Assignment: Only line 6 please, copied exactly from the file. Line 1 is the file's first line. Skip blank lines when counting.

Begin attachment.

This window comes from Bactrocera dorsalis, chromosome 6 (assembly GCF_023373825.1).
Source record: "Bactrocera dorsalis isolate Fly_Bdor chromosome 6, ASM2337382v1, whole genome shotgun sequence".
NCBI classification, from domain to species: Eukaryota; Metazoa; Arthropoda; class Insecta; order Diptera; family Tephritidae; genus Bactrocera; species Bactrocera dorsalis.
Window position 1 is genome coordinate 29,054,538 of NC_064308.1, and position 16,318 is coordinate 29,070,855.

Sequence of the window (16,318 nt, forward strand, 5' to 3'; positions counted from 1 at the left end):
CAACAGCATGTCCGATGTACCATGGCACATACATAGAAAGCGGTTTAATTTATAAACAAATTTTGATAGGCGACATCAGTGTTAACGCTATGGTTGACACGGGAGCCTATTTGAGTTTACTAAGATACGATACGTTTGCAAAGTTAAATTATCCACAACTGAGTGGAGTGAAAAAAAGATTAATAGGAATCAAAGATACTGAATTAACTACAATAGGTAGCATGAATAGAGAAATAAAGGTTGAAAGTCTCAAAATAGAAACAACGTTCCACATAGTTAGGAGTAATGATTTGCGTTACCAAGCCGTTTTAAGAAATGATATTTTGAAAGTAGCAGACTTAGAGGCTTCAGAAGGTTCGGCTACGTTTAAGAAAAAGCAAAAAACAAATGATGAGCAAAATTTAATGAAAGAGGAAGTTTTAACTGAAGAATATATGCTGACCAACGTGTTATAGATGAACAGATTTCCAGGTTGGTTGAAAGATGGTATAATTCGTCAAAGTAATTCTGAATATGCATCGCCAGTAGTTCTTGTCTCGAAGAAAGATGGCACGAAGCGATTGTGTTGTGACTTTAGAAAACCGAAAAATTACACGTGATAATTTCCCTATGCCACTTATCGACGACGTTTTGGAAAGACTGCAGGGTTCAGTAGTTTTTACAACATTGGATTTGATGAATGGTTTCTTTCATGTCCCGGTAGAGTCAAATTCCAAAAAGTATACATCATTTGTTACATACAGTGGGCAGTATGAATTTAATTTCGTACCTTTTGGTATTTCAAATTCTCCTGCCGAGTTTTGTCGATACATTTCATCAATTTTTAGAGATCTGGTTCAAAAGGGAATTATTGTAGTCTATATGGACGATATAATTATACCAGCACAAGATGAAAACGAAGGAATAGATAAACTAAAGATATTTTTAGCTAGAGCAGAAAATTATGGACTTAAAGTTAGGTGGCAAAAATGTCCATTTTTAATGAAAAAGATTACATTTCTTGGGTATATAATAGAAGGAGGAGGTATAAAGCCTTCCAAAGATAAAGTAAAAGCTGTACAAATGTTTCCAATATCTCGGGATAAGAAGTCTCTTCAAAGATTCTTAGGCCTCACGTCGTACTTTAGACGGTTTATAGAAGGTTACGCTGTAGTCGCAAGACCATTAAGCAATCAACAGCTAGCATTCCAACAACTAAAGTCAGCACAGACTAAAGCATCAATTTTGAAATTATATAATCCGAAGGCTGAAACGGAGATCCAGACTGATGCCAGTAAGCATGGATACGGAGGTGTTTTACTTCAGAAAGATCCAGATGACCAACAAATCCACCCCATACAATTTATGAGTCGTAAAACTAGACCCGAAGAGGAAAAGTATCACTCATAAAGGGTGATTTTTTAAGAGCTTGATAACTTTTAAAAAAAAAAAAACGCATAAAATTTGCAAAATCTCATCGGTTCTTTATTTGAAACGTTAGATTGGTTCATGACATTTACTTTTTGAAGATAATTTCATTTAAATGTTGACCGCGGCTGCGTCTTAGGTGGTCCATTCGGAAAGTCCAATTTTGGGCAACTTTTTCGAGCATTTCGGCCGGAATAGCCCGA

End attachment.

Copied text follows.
CAACAGCATGTCCGATGTACCATGGCACATACATAGAAAGCGGTTTAATTTATAAACAAATTTTGATAGGCGACATCAGTGTTAACGCTATGGTTGACACGGGAGCCTATTTGAGTTTACTAAGATACGATACGTTTGCAAAGTTAAATTATCCACAACTGAGTGGAGTGAAAAAAAGATTAATAGGAATCAAAGATACTGAATTAACTACAATAGGTAGCATGAATAGAGAAATAAAGGTTGAAAGTCTCAAAATAGAAACAACGTTCCACATAGTTAGGAGTAATGATTTGCGTTACCAAGCCGTTTTAAGAAATGATATTTTGAAAGTAGCAGACTTAGAGGCTTCAGAAGGTTCGGCTACGTTTAAGAAAAAGCAAAAAACAAATGATGAGCAAAATTTAATGAAAGAGGAAGTTTTAACTGAAGAATATATGCTGACCAACGTGTTATAGATGAACAGATTTCCAGGTTGGTTGAAAGATGGTATAATTCGTCAAAGTAATTCTGAATATGCATCGCCAGTAGTTCTTGTCTCGAAGAAAGATGGCACGAAGCGATTGTGTTGTGACTTTAGAAAACCGAAAAATTACACGTGATAATTTCCCTATGCCACTTATCGACGACGTTTTGGAAAGACTGCAGGGTTCAGTAGTTTTTACAACATTGGATTTGATGAATGGTTTCTTTCATGTCCCGGTAGAGTCAAATTCCAAAAAGTATACATCATTTGTTACATACAGTGGGCAGTATGAATTTAATTTCGTACCTTTTGGTATTTCAAATTCTCCTGCCGAGTTTTGTCGATACATTTCATCAATTTTTAGAGATCTGGTTCAAAAGGGAATTATTGTAGTCTATATGGACGATATAATTATACCAGCACAAGATGAAAACGAAGGAATAGATAAACTAAAGATATTTTTAGCTAGAGCAGAAAATTATGGACTTAAAGTTAGGTGGCAAAAATGTCCATTTTTAATGAAAAAGATTACATTTCTTGGGTATATAATAGAAGGAGGAGGTATAAAGCCTTCCAAAGATAAAGTAAAAGCTGTACAAATGTTTCCAATATCTCGGGATAAGAAGTCTCTTCAAAGATTCTTAGGCCTCACGTCGTACTTTAGACGGTTTATAGAAGGTTACGCTGTAGTCGCAAGACCATTAAGCAATCAACAGCTAGCATTCCAACAACTAAAGTCAGCACAGACTAAAGCATCAATTTTGAAATTATATAATCCGAAGGCTGAAACGGAGATCCAGACTGATGCCAGTAAGCATGGATACGGAGGTGTTTTACTTCAGAAAGATCCAGATGACCAACAAATCCACCCCATACAATTTATGAGTCGTAAAACTAGACCCGAAGAGGAAAAGTATCACTCATAAAGGGTGATTTTTTAAGAGCTTGATAACTTTTAAAAAAAAAAAAACGCATAAAATTTGCAAAATCTCATCGGTTCTTTATTTGAAACGTTAGATTGGTTCATGACATTTACTTTTTGAAGATAATTTCATTTAAATGTTGACCGCGGCTGCGTCTTAGGTGGTCCATTCGGAAAGTCCAATTTTGGGCAACTTTTTCGAGCATTTCGGCCGGAATAGCCCGA